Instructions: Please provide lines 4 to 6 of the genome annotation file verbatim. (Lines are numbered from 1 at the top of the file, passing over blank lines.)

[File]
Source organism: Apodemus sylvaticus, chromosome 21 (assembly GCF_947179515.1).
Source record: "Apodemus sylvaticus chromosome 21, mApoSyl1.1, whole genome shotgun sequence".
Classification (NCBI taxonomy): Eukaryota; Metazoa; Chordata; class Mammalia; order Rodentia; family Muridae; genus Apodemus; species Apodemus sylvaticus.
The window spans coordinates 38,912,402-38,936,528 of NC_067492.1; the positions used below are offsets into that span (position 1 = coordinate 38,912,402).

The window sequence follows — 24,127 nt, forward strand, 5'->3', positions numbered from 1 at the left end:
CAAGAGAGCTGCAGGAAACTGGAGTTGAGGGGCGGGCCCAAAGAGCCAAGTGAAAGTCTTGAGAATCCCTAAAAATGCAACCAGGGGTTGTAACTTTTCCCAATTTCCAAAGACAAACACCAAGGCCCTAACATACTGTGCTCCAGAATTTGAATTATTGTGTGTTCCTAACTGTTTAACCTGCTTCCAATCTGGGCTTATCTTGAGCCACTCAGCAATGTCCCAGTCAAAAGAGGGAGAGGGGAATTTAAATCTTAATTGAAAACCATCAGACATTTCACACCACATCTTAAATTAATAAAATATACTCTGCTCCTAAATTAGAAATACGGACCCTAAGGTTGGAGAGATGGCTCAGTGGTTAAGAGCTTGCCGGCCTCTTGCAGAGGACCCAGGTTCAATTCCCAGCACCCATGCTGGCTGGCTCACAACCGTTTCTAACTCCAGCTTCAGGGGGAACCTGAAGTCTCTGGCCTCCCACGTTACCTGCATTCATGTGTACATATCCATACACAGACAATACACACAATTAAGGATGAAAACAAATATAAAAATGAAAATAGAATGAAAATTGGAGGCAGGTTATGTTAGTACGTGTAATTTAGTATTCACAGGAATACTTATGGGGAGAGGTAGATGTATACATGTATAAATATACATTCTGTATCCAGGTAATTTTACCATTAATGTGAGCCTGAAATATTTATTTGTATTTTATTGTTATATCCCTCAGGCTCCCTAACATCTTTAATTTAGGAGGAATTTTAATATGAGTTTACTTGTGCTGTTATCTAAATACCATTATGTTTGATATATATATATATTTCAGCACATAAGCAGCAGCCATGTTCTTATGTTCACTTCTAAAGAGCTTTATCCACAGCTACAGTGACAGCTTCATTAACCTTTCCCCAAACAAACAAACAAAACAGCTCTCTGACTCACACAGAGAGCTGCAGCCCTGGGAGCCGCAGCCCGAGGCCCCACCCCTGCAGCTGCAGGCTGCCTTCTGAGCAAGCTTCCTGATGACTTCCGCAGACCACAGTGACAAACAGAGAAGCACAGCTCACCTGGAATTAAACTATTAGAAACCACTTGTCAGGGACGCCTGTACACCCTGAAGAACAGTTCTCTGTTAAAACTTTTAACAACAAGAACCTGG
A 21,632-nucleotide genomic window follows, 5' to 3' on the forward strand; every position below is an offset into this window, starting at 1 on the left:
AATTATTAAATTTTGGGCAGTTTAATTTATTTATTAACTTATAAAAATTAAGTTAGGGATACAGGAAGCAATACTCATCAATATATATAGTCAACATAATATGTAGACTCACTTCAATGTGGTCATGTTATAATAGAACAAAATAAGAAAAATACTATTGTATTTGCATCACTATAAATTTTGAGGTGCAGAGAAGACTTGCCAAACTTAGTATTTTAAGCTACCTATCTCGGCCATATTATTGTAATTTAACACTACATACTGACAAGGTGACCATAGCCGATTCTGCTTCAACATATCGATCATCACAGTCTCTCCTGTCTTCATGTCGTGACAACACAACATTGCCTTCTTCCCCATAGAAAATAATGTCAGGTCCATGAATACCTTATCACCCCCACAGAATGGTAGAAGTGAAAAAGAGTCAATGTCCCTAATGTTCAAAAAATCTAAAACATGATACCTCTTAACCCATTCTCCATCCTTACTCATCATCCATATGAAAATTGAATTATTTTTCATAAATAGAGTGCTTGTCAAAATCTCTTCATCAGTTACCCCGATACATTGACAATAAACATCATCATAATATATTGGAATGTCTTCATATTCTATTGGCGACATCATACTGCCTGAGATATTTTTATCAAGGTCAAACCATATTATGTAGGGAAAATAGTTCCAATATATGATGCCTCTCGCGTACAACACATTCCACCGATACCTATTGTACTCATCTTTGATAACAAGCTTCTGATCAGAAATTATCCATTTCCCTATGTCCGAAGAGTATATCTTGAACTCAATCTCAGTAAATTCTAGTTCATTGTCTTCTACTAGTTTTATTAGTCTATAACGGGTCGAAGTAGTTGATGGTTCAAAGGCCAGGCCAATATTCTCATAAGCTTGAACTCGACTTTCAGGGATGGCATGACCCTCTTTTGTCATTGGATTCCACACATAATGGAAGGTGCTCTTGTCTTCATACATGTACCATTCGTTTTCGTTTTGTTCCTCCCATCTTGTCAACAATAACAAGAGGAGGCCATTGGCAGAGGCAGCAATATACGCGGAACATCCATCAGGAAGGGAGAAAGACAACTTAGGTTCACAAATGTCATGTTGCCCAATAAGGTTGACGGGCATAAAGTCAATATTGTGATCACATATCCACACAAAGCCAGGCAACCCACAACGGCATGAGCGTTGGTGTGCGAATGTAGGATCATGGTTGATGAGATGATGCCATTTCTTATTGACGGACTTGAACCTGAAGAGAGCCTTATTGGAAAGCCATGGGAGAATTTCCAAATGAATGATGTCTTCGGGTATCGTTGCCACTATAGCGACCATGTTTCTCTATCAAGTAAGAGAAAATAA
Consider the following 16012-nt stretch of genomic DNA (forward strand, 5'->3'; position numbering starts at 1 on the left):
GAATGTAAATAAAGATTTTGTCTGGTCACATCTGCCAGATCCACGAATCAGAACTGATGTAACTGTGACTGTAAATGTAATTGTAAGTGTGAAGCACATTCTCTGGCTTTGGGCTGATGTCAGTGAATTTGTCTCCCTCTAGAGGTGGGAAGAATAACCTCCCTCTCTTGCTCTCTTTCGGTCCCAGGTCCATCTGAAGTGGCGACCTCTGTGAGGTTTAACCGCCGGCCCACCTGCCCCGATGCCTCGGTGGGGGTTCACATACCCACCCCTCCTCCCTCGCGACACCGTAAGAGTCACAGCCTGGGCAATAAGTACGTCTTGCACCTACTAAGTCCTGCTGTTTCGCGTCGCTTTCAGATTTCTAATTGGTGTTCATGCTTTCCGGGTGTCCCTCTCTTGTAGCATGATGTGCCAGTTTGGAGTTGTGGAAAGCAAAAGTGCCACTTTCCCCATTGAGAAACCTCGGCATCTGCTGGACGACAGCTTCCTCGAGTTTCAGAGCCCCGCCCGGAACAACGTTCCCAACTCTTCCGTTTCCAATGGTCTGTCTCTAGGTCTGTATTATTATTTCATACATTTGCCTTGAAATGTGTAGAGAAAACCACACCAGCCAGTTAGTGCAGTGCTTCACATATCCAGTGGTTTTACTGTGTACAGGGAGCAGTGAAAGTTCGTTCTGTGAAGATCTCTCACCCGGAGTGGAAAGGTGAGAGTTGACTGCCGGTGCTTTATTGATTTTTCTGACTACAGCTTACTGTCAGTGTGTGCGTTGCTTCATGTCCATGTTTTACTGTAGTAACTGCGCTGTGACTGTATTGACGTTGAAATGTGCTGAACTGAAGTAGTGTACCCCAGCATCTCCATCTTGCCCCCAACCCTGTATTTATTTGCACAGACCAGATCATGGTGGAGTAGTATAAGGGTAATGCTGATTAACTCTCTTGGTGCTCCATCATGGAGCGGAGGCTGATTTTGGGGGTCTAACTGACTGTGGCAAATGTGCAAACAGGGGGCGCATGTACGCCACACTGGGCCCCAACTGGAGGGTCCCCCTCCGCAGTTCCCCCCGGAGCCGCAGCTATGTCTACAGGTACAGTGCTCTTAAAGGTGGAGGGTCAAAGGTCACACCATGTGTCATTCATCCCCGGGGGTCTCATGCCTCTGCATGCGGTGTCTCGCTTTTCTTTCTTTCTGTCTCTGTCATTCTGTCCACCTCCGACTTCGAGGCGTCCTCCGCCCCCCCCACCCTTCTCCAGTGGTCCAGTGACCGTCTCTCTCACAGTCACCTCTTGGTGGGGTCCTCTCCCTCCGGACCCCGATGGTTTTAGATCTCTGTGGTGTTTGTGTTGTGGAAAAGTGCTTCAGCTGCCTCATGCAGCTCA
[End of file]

The window spans coordinates 38,912,402-38,936,528 of NC_067492.1; the positions used below are offsets into that span (position 1 = coordinate 38,912,402).

The window sequence follows — 24,127 nt, forward strand, 5'->3', positions numbered from 1 at the left end:
CAAGAGAGCTGCAGGAAACTGGAGTTGAGGGGCGGGCCCAAAGAGCCAAGTGAAAGTCTTGAGAATCCCTAAAAATGCAACCAGGGGTTGTAACTTTTCCCAATTTCCAAAGACAAACACCAAGGCCCTAACATACTGTGCTCCAGAATTTGAATTATTGTGTGTTCCTAACTGTTTAACCTGCTTCCAATCTGGGCTTATCTTGAGCCACTCAGCAATGTCCCAGTCAAAAGAGGGAGAGGGGAATTTAAATCTTAATTGAAAACCATCAGACATTTCACACCACATCTTAAATTAATAAAATATACTCTGCTCCTAAATTAGAAATACGGACCCTAAGGTTGGAGAGATGGCTCAGTGGTTAAGAGCTTGCCGGCCTCTTGCAGAGGACCCAGGTTCAATTCCCAGCACCCATGCTGGCTGGCTCACAACCGTTTCTAACTCCAGCTTCAGGGGGAACCTGAAGTCTCTGGCCTCCCACGTTACCTGCATTCATGTGTACATATCCATACACAGACAATACACACAATTAAGGATGAAAACAAATATAAAAATGAAAATAGAATGAAAATTGGAGGCAGGTTATGTTAGTACGTGTAATTTAGTATTCACAGGAATACTTATGGGGAGAGGTAGATGTATACATGTATAAATATACATTCTGTATCCAGGTAATTTTACCATTAATGTGAGCCTGAAATATTTATTTGTATTTTATTGTTATATCCCTCAGGCTCCCTAACATCTTTAATTTAGGAGGAATTTTAATATGAGTTTACTTGTGCTGTTATCTAAATACCATTATGTTTGATATATATATATATTTCAGCACATAAGCAGCAGCCATGTTCTTATGTTCACTTCTAAAGAGCTTTATCCACAGCTACAGTGACAGCTTCATTAACCTTTCCCCAAACAAACAAACAAAACAGCTCTCTGACTCACACAGAGAGCTGCAGCCCTGGGAGCCGCAGCCCGAGGCCCCACCCCTGCAGCTGCAGGCTGCCTTCTGAGCAAGCTTCCTGATGACTTCCGCAGACCACAGTGACAAACAGAGAAGCACAGCTCACCTGGAATTAAACTATTAGAAACCACTTGTCAGGGACGCCTGTACACCCTGAAGAACAGTTCTCTGTTAAAACTTTTAACAACAAGAACCTGG